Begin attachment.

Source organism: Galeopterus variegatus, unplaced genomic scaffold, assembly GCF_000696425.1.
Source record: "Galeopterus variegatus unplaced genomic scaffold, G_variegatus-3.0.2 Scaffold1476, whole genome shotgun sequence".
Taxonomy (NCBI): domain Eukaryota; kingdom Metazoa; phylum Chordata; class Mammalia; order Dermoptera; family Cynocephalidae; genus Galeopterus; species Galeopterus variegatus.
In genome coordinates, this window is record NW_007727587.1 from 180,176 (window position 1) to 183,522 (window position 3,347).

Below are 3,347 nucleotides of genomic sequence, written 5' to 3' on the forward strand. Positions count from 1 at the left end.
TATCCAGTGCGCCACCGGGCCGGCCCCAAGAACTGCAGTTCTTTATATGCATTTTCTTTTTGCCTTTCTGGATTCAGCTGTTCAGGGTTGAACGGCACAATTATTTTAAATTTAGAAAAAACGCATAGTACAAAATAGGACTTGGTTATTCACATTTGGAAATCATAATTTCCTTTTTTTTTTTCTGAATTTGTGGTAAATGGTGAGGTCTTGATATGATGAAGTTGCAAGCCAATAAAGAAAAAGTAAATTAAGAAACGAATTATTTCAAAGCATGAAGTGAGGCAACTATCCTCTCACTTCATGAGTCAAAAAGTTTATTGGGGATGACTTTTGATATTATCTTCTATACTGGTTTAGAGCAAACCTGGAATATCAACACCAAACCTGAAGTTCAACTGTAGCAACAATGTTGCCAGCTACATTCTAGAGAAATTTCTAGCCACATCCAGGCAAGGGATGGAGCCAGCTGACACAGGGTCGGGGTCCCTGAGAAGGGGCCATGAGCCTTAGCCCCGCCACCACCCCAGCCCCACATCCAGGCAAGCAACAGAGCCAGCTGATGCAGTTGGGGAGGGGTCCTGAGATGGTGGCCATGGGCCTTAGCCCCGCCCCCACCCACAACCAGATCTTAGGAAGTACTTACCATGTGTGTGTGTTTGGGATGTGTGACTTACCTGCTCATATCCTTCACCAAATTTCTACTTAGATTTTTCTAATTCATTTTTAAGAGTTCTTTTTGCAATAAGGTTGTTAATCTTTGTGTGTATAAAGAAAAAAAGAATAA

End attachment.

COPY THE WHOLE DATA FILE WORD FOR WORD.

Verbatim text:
Source organism: Galeopterus variegatus, unplaced genomic scaffold, assembly GCF_000696425.1.
Source record: "Galeopterus variegatus unplaced genomic scaffold, G_variegatus-3.0.2 Scaffold1476, whole genome shotgun sequence".
Taxonomy (NCBI): domain Eukaryota; kingdom Metazoa; phylum Chordata; class Mammalia; order Dermoptera; family Cynocephalidae; genus Galeopterus; species Galeopterus variegatus.
In genome coordinates, this window is record NW_007727587.1 from 180,176 (window position 1) to 183,522 (window position 3,347).

Below are 3,347 nucleotides of genomic sequence, written 5' to 3' on the forward strand. Positions count from 1 at the left end.
TATCCAGTGCGCCACCGGGCCGGCCCCAAGAACTGCAGTTCTTTATATGCATTTTCTTTTTGCCTTTCTGGATTCAGCTGTTCAGGGTTGAACGGCACAATTATTTTAAATTTAGAAAAAACGCATAGTACAAAATAGGACTTGGTTATTCACATTTGGAAATCATAATTTCCTTTTTTTTTTTCTGAATTTGTGGTAAATGGTGAGGTCTTGATATGATGAAGTTGCAAGCCAATAAAGAAAAAGTAAATTAAGAAACGAATTATTTCAAAGCATGAAGTGAGGCAACTATCCTCTCACTTCATGAGTCAAAAAGTTTATTGGGGATGACTTTTGATATTATCTTCTATACTGGTTTAGAGCAAACCTGGAATATCAACACCAAACCTGAAGTTCAACTGTAGCAACAATGTTGCCAGCTACATTCTAGAGAAATTTCTAGCCACATCCAGGCAAGGGATGGAGCCAGCTGACACAGGGTCGGGGTCCCTGAGAAGGGGCCATGAGCCTTAGCCCCGCCACCACCCCAGCCCCACATCCAGGCAAGCAACAGAGCCAGCTGATGCAGTTGGGGAGGGGTCCTGAGATGGTGGCCATGGGCCTTAGCCCCGCCCCCACCCACAACCAGATCTTAGGAAGTACTTACCATGTGTGTGTGTTTGGGATGTGTGACTTACCTGCTCATATCCTTCACCAAATTTCTACTTAGATTTTTCTAATTCATTTTTAAGAGTTCTTTTTGCAATAAGGTTGTTAATCTTTGTGTGTATAAAGAAAAAAAGAATAA